Reese Thompson is back, wrist and all.
Some pain accompanied the Southold High School sophomore’s first competitive tennis match in a year, but the way she played and the result she attained must have helped lessen it.
Thompson’s 2017 season was cut short after only a couple of weeks because of a puzzling injury to her right wrist.
“I actually went to several doctors because no one knew what was going on,” she said, noting she first felt pain on the outer edge of the wrist and then in another spot on the wrist closer to the thumb.
At first, she was told she couldn’t play for four weeks, and after that was continually told her she couldn’t play. It was determined that she had a cyst in the wrist, but because of her young age, an operation was ruled out. Anti-inflammatory medication, which she still takes, was prescribed. She was done for the season.
“It was pretty hard because I really do love playing tennis and I just had to watch someone else take my spot,” she said.
Thompson’s plans to play this past winter were aborted because of the injury, but she returned to Southold/Greenport’s preseason practices this summer, eager to give it a go.
“She’s been solid since she came back after that first week of knocking off the rust,” said coach Mike Carver.
But the real test didn’t come until Southold’s season opener Wednesday.
Thompson, wearing a brace on the wrist, played — and played through pain. She overcame a 3-0 deficit in the second set to defeat Center Moriches senior Madison Hujber in second singles, 6-2, 7-5, in the Suffolk County League VIII opener for both teams at Southold High School.
“Reese was definitely the story of the day,” Carver said. “I think she stepped up and rose to the occasion.”
Thompson’s victory was part of a 5-2 triumph by the First Settlers.
Afterward, Thompson applied an ice bag to the troublesome wrist. “My first day back, I was very nervous,” she said. “I really didn’t think I could do it, and my wrist started to hurt really bad.”
How did the wrist feel after the match?
“It’s really sore,” she said.
Thompson described it as a paralyzing pain and said this was the most it has bothered her since the start of preseason practice last month. “Sometimes it almost brings me to tears,” she said.
Thompson said when she lost the first three games of the second set, “I was probably ready to give up, but obviously I can’t do that so I just had to keep battling it through.”
Carver was mightily impressed by what he saw from her. “That was the best I’ve seen Reese play,” he said. “She stuck with it. She didn’t let it go to that third set. She’s got a lot of potential. She’s a great athlete. She’s only going to get better and better.”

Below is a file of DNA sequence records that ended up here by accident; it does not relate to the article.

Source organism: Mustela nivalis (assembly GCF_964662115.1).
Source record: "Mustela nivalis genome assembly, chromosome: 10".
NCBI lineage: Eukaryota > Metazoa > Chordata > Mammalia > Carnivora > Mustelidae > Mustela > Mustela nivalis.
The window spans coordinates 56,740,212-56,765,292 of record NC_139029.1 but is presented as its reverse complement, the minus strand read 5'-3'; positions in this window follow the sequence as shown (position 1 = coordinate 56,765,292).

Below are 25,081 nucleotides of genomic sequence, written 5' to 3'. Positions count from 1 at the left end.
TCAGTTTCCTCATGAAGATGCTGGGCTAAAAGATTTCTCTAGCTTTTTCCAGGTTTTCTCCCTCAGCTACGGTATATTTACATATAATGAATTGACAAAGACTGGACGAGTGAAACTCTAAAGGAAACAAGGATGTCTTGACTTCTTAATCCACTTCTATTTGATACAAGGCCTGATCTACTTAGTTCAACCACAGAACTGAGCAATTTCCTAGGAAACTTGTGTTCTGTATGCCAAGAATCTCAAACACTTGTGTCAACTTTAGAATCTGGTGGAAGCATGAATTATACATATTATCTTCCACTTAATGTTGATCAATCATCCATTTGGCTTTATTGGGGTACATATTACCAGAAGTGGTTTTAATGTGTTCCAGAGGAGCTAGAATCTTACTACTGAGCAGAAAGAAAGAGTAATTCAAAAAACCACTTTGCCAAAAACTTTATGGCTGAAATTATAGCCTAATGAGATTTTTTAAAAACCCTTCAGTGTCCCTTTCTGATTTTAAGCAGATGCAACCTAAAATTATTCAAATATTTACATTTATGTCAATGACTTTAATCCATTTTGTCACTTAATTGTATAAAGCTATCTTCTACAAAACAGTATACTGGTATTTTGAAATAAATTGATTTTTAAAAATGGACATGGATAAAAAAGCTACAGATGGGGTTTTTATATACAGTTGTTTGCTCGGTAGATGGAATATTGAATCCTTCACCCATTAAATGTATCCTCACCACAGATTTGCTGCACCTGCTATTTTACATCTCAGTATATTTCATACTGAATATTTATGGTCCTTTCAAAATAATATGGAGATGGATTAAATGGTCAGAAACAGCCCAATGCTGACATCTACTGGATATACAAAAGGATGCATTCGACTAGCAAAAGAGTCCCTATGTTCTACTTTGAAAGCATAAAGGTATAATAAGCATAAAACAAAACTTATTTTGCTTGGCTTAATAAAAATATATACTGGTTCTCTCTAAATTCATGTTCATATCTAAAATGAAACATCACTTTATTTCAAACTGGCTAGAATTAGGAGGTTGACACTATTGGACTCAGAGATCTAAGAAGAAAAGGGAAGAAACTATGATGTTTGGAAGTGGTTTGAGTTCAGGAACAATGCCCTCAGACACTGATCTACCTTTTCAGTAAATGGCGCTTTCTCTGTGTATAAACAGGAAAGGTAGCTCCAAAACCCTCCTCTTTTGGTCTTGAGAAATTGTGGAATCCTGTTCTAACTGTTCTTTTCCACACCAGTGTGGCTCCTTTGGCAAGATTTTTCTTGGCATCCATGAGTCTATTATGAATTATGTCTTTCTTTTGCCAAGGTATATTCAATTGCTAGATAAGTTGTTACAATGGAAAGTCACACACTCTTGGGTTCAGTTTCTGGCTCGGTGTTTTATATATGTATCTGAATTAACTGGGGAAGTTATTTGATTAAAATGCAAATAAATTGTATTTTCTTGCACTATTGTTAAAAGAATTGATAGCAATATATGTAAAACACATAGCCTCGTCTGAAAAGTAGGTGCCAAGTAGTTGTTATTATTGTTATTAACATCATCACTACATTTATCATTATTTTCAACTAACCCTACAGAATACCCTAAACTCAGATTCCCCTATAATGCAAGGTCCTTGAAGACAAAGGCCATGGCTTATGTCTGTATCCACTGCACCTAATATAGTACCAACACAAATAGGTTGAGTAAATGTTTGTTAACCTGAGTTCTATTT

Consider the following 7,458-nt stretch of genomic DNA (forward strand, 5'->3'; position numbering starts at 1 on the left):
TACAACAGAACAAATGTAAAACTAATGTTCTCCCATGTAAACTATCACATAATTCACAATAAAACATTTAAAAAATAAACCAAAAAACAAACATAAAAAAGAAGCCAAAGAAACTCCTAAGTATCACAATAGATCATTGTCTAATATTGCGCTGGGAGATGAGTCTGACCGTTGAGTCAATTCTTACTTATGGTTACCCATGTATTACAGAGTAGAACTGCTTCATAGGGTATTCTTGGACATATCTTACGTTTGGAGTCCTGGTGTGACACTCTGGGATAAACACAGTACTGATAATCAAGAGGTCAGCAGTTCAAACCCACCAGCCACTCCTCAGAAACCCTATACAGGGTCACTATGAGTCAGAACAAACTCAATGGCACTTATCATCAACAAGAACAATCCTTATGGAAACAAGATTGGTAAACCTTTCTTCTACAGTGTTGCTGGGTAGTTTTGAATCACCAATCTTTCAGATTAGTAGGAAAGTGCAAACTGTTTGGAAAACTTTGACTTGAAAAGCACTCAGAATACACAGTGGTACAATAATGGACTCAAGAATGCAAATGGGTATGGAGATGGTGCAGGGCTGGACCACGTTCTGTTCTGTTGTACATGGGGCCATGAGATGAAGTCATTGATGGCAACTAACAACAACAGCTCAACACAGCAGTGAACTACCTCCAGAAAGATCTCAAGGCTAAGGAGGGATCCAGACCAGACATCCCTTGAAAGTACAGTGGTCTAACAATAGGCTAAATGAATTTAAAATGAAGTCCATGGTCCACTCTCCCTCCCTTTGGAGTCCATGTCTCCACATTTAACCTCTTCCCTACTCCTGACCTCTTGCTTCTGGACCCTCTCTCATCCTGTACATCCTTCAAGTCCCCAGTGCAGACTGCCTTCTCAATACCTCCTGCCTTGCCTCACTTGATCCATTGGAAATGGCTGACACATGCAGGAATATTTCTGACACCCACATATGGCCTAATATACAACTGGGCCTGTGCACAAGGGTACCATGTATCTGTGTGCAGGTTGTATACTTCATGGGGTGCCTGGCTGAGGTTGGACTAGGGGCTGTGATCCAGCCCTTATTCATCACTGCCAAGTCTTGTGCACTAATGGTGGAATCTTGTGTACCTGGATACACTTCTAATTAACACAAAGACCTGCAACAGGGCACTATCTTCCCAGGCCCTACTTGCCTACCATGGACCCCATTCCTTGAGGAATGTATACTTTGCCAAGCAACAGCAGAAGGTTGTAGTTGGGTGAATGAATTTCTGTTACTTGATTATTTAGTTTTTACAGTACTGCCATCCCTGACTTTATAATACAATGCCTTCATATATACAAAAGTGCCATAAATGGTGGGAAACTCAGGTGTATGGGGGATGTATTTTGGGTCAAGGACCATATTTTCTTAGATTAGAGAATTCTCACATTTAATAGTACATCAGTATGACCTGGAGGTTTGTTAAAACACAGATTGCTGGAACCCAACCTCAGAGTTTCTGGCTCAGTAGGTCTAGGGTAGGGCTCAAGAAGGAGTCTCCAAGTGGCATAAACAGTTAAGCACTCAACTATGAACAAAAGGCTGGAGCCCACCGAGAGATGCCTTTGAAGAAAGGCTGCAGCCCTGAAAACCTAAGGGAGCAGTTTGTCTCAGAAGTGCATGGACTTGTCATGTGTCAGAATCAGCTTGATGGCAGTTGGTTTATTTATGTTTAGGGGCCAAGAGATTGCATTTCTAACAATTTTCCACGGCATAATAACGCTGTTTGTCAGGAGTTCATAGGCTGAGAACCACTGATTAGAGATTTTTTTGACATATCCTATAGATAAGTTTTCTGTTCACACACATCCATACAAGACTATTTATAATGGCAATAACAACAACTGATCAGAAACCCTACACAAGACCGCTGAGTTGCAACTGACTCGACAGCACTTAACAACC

Southold’s first singles player, freshman Natalie Kopala, also began her season on the right foot, finishing senior Hannah Tebbens, 6-0, 6-1, in 42 minutes. A crosswind caused difficulties for Kopala on her high ball toss, accounting for her 53-percent rate on first serves. But her 19 winners (to five for Tebbens) made up for that.
Kopala, who has a tennis court at her home, showed her shot-making ability, including the best of the day, a cross-court beauty to close out the fifth game of the second set.
Kopala said she’s hitting the ball harder and is being more aggressive. “The more you play, the better you get,” she said.
Southold’s third doubles team of Allie Boyle and Liz Garcia provided the clinching fourth team point. They beat Leigh McMahon and Savannah O’Brien, 6-4, 6-2.
An all-freshmen fourth singles match saw Southold’s Ellie Alloway prevail in the twilight, 6-4, 7-5 over Alyssa Marano.
The only three-setter of the day went Southold’s way. Danielle Henry and Julia Mejsak were 6-2, 4-6, 6-1 winners over Carolyn Estes and Nya Pemberton at second doubles.
Center Moriches’ two points came from third singles and first doubles. Kaylee Walsh upended Kaia Rothman, 6-3, 6-4. The pairing of Emma Brennan and Nicole Weinhofer downed Hannah DeSimone and Casie Vaccariello, 6-0, 6-3.
It was a big day for Thompson and the Settlers, who would love to have her for the entire season.
Thompson said she thinks she’ll be OK with the wrist, if not entirely comfortable. “When I have that brace on, it’s not as bad, like I don’t feel the pain as much, but when I take it off, I really do feel it.”
Photo caption: Southold/Greenport sophomore Reese Thompson played — and won — her first match since being sidelined by a cyst in her right wrist early last season. (Credit: Bob Liepa)